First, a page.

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Soc Cogn Affect Neurosci. 2017 Apr 1;12(4):651-661. doi: 10.1093/scan/nsw173.

Orbitofrontal cortex mediates pain inhibition by monetary reward.

Author information

1
Alan Edwards Centre for Research on Pain, McGill University, Montreal, Quebec H3A 0C7, Canada.
2
Faculty of Dentistry, McGill University, Montreal, Quebec H3A 0C7, Canada.
3
Department of Cognitive and Clinical Neuroscience, Central Institute of Mental Health, Medical Faculty Mannheim, Heidelberg University, Mannheim, J5 68159, Germany.
4
Department of Psychology and Neuroscience, University of Colorado Boulder, Boulder, CO, USA.
5
Department of Neurology and Neurosurgery, Faculty of Medicine, McGill University, Montreal, Quebec H3A 0C7, Canada.

Abstract

Pleasurable stimuli, including reward, inhibit pain, but the level of the neuraxis at which they do so and the cerebral processes involved are unknown. Here, we characterized a brain circuitry mediating pain inhibition by reward. Twenty-four healthy participants underwent functional magnetic resonance imaging while playing a wheel of fortune game with simultaneous thermal pain stimuli and monetary wins or losses. As expected, winning decreased pain perception compared to losing. Inter-individual differences in pain modulation by monetary wins relative to losses correlated with activation in the medial orbitofrontal cortex (mOFC). When pain and reward occured simultaneously, mOFCs functional connectivity changed: the signal time course in the mOFC condition-dependent correlated negatively with the signal time courses in the rostral anterior insula, anterior-dorsal cingulate cortex and primary somatosensory cortex, which might signify moment-to-moment down-regulation of these regions by the mOFC. Monetary wins and losses did not change the magnitude of pain-related activation, including in regions that code perceived pain intensity when nociceptive input varies and/or receive direct nociceptive input. Pain inhibition by reward appears to involve brain regions not typically involved in nociceptive intensity coding but likely mediate changes in the significance and/or value of pain.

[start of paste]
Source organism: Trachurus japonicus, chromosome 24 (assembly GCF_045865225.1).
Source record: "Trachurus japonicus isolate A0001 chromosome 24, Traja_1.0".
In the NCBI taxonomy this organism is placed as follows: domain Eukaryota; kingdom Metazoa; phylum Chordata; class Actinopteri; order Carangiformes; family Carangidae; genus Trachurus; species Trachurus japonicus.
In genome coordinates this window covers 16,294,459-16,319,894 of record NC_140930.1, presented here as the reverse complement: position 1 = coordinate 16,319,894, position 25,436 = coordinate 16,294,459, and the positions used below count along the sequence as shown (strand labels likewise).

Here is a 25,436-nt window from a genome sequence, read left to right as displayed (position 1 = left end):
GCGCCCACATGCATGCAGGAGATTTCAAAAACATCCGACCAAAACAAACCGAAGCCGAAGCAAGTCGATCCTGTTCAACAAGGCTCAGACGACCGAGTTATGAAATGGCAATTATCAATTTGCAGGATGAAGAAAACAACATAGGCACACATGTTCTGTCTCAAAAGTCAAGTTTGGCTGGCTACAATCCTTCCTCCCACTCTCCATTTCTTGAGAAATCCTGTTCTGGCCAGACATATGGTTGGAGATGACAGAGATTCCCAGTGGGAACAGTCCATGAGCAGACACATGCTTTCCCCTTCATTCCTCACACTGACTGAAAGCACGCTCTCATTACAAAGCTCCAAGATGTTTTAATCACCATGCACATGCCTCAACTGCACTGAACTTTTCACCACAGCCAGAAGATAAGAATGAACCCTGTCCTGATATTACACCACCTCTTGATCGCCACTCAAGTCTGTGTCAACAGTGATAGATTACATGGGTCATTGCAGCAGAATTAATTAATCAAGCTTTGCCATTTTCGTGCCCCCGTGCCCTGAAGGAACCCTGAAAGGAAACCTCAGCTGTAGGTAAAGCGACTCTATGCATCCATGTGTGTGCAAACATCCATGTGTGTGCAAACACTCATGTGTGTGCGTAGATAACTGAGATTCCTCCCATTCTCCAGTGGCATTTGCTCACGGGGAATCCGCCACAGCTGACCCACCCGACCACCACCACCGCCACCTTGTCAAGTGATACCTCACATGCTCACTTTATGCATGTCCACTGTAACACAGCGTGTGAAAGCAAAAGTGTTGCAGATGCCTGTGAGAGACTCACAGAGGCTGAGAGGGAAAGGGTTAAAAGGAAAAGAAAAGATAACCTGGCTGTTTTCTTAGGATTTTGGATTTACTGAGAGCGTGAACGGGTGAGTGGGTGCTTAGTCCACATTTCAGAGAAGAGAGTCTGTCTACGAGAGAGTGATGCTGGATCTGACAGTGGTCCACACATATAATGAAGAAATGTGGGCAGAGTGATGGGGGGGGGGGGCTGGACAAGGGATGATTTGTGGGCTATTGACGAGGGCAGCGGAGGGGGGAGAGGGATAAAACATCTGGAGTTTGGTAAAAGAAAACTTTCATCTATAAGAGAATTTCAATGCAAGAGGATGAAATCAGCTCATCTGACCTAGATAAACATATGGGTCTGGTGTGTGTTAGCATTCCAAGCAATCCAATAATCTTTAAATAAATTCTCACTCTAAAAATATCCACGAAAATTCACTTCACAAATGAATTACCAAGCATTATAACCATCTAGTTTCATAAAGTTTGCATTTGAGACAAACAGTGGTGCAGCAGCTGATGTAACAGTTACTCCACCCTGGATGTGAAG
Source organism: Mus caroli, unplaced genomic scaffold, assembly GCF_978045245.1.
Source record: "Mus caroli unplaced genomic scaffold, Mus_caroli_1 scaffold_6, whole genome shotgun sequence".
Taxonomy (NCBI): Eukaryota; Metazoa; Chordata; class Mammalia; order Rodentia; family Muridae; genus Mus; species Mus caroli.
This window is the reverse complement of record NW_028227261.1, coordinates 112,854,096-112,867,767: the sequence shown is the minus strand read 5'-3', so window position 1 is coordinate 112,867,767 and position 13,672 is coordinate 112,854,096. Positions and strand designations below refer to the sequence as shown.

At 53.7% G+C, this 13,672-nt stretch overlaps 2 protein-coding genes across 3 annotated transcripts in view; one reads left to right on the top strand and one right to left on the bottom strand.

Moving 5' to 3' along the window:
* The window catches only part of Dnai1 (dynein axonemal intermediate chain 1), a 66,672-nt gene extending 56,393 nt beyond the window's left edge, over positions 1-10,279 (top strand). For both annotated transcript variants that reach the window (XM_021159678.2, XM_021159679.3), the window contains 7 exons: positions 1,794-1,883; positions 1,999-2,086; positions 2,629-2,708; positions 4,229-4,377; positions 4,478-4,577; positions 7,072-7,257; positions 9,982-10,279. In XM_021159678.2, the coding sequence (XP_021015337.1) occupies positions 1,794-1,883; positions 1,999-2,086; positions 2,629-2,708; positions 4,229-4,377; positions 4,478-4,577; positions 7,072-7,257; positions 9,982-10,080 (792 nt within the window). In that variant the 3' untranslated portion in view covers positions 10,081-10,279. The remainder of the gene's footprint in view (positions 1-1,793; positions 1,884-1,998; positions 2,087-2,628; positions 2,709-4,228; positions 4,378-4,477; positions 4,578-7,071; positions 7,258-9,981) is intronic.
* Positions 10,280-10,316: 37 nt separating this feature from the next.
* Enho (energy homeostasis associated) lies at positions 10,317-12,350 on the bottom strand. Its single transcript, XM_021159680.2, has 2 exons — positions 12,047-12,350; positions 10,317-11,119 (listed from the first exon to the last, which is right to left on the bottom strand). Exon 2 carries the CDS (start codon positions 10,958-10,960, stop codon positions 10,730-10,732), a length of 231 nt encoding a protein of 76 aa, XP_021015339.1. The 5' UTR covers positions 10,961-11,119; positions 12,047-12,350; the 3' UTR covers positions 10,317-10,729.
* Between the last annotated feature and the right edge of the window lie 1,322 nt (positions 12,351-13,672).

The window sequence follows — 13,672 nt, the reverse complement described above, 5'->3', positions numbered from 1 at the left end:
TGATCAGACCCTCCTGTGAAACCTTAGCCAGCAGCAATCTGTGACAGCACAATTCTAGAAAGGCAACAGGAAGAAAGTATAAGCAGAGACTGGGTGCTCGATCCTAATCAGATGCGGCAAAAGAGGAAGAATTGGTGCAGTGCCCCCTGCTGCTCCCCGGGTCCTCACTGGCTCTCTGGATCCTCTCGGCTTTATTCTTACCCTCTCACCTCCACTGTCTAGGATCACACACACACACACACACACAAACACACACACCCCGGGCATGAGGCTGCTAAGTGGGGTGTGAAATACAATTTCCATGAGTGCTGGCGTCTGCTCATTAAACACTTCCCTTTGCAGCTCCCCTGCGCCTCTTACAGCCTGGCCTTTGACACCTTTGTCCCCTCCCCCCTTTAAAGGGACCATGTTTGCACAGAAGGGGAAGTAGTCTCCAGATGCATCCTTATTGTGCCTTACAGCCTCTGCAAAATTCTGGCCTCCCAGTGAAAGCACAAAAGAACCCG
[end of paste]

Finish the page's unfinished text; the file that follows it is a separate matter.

KEYWORDS:

cognitive-emotional pain modulation; functional magnetic resonance imaging; pain biomarker; psychological pain modulation

PMID:
28119505
PMCID:
PMC5390724
DOI:
10.1093/scan/nsw173
[Indexed for MEDLINE]
Free PMC Article

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